Intel lauds Chinese CPU development

An Intel executive lauded the growing semiconductor design skills in China that produced the Godson-2 CPU.

The latest CPU (central processing unit) developed in China, the Godson-2, won't compete with offerings by Intel anytime soon, but the engineering leaps required to create the chip show a fast uptake in design prowess, an Intel executive said Tuesday.

The Godson-2 is a 64-bit microprocessor that runs at a clock speed of up to 500MHz, far more advanced than its predecessor, the Godson-1, a 32-bit chip introduced in 2002 that ran at 266MHz.

"If you look at the slope, it's scary," said Shekhar Borkar, director of Intel's microprocessor technology lab, on the sidelines of a press conference at the Intel Developer Forum in Taipei. The team of researchers working on the Godson line of chips, from the Institute of Computing Technology (ICT), part of the Chinese Academy of Sciences in Beijing, improved their chip development skills rapidly, he said.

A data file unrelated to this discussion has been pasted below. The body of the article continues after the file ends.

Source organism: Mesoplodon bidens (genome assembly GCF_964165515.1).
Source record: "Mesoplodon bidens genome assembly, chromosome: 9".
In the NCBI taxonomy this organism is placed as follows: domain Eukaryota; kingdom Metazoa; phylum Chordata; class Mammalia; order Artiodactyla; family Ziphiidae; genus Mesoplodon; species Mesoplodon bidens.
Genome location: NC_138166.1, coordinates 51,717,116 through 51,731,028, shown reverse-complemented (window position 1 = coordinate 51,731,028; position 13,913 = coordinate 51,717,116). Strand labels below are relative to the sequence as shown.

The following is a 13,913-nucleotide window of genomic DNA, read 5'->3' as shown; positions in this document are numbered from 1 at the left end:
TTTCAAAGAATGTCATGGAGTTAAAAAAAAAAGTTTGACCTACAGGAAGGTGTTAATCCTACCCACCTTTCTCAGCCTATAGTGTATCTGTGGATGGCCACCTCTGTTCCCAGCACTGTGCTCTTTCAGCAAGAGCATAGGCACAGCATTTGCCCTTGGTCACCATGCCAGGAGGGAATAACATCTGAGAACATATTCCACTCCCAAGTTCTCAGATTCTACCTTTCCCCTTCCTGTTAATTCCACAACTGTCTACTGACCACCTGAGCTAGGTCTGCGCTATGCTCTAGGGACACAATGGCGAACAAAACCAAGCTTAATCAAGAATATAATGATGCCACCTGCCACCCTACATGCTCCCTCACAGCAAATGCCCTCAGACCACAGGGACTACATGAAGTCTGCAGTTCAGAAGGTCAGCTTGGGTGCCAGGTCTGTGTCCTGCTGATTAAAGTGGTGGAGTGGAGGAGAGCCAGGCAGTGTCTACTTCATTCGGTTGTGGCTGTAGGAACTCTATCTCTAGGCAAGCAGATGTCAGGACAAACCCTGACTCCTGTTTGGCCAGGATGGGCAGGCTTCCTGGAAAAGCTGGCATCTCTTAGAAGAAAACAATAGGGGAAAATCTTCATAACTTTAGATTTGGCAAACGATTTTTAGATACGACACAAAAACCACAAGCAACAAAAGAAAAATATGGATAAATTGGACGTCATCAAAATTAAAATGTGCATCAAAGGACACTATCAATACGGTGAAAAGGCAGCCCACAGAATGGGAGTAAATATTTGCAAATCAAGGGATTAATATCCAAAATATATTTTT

Intel views the Chinese CPU in a positive light, as a sign of China's embrace of technology, not as competition, Borkar said.

"Intel is encouraging China to develop the chip, to develop the ecosystem," he said.

The chips are based on what ICT has described as a "MIPS-like" instruction set, a different build than the x86 architecture developed by Intel. The Godson can work with software and components developed around the CPU architecture created by MIPS Technologies, a U.S. company, while Intel CPUs work with software and components designed to work with the x86 architecture, such as the Windows OS.

Intel has been far less supportive of entrants into the CPU business in the past. The wold's largest chip maker has knocked some of the biggest names in the semiconductor industry out of the PC processor market, including Texas Instruments, and maintains vigilance against newcomers to the market.

But Godson-2 is aimed at other markets like set-top boxes, according to its developers, not necessarily the PC market. If it were in a low cost PC, for example, it wouldn't be able to run Windows, but it could run a Linux OS developed for its architecture.

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Dan Nystedt

IDG News Service
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